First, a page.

This is when you have expenses that you will have paid out for in order to provide the service that you do. With this type of tax deduction, you will need to keep all your receipts on record for your business expenses. These expenses are then deducted off your gross income which lowers your taxable income.
B. Optional Standardised Deduction
This is the option to choose if your business expenses are less than 40% of your gross income as 40% is automatically deducted from your gross income.
2. 8% Flat Income Tax Rate
This option is available to non-VAT registered individuals whose gross sales/receipts for the year does not exceed P3,000,000. Income tax is calculated by getting 8% of your gross sales.
(SOURCE: https://www.bir.gov.ph Date accessed: 11/10/19)
Freelancers in the Philippines are considered self-employed professionals, earning personal income from businesses. This means they are also subject to paying Business Tax.
VAT or Percentage Tax System
You need to think about if you will want to go through the percentage tax system or VAT. You can opt-out of VAT if you are earning under 3 million per year and therefore you need to use the percentage tax system which only requires you to pay 3% of your gross annual sales.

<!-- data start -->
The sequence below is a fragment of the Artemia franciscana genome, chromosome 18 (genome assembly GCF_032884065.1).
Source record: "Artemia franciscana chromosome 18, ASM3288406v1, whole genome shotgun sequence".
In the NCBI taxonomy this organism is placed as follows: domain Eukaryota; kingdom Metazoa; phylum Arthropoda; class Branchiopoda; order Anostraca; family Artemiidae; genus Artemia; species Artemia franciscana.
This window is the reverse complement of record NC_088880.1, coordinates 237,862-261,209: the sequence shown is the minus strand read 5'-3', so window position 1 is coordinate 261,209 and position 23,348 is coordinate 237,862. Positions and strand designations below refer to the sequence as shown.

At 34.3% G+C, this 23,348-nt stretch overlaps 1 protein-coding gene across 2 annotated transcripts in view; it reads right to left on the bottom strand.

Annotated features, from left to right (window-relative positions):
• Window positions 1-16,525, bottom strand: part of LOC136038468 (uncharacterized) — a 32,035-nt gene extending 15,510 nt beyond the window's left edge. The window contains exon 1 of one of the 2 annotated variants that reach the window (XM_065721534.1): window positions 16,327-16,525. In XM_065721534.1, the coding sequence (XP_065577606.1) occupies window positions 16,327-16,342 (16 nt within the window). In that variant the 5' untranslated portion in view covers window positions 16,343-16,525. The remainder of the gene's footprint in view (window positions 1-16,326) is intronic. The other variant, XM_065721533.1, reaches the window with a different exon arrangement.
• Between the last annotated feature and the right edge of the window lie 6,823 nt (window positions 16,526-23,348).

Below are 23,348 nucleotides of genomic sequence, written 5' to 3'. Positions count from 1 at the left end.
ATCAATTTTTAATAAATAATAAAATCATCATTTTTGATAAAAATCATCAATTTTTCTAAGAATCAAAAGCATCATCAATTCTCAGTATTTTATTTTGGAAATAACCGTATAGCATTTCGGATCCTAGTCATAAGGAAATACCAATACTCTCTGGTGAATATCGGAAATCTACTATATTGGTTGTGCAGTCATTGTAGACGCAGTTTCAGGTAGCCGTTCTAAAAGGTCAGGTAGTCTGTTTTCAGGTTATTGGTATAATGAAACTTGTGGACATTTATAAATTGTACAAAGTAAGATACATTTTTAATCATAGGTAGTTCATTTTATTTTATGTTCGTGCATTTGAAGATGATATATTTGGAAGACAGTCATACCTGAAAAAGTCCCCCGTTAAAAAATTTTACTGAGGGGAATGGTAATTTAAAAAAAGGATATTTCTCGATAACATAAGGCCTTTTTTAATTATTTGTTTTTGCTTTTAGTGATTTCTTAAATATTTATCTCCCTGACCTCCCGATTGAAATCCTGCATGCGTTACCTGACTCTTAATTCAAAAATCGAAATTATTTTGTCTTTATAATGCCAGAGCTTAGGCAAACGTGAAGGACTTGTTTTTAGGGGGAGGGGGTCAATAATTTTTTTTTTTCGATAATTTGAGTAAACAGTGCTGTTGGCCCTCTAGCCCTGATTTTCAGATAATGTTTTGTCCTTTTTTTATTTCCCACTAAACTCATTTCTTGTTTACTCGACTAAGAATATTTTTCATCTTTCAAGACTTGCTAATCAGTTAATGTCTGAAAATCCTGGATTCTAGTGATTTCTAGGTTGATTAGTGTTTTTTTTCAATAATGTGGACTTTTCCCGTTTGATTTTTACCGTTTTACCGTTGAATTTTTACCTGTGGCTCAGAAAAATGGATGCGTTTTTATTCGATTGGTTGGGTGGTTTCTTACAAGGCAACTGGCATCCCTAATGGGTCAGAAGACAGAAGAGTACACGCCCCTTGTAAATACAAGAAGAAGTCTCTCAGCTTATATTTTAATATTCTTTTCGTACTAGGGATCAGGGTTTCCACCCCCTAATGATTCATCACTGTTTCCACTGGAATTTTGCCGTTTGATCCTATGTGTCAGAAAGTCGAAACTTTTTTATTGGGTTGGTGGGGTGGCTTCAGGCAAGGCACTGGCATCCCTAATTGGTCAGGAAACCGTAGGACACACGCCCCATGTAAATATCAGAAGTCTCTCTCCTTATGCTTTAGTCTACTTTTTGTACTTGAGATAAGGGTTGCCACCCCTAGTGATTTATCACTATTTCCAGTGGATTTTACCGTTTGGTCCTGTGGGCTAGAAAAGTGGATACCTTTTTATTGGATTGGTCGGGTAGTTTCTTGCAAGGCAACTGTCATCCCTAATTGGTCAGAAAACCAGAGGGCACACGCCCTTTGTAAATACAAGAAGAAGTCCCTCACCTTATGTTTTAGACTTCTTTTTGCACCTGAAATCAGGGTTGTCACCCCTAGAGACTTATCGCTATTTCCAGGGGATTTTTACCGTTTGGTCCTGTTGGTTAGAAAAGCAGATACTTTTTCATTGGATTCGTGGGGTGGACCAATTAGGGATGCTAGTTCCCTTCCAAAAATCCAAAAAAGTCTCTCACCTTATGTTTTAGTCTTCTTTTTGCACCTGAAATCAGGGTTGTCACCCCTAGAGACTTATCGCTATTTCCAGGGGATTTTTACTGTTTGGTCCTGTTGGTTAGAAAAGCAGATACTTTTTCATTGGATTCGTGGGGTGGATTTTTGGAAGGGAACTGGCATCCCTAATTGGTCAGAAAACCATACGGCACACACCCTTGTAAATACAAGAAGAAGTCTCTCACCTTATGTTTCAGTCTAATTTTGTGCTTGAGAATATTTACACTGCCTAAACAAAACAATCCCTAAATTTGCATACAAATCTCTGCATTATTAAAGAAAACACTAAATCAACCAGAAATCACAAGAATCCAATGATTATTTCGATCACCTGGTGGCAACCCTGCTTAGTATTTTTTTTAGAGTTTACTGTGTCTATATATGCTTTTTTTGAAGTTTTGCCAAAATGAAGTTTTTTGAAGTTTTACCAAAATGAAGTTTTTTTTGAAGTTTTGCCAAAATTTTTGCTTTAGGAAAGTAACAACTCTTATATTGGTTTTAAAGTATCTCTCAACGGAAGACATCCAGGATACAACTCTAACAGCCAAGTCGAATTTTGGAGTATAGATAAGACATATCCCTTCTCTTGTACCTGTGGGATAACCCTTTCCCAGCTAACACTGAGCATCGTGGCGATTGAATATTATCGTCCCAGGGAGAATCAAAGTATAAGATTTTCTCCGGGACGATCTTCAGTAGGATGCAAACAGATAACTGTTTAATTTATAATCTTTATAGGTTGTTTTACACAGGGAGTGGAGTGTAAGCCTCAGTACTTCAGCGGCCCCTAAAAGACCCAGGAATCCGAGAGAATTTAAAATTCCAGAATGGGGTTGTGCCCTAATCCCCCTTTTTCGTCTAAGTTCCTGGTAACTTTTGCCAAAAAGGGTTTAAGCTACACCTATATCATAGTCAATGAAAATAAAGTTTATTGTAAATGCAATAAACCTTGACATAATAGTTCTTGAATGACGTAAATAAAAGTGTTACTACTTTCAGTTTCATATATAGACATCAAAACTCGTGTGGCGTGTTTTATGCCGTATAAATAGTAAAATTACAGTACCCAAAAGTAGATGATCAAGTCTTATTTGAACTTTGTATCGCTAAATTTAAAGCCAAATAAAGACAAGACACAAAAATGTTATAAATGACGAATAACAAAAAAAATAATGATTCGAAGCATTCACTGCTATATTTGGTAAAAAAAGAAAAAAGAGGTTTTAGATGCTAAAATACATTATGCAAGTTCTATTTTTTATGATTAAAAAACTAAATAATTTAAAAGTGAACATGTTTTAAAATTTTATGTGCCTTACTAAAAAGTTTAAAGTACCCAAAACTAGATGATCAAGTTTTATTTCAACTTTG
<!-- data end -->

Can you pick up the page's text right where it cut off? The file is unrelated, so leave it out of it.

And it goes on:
Lastly, your Philippine Annual Income Tax Return (BIR Form 1700) needs to be filed and taxes are due to the Philippine Bureau of Internal Revenue on or before the 15th April. The tax year in the Philippines is a calendar year which ends 31st December of each year.
After taking all this information in and processing it just remember that the advantages of getting your taxes in order from the start as a freelance VA are:
- You will have a better chance of getting loans approved i.e. house, car etc.
- It is one of the requirements for a VISA application.
- The most important point is that it will avoid you getting tax penalties.
PS. We are not accountants, tax or legal experts the advice in this article is for information and advice only. Please seek your own independent legal and professional taxation advice from a qualified accountant.
Well, I hope this guide to taxation in the Philippines didn’t scare you too much, relieves any worries that you had and encourage you to start freelancing as a VA.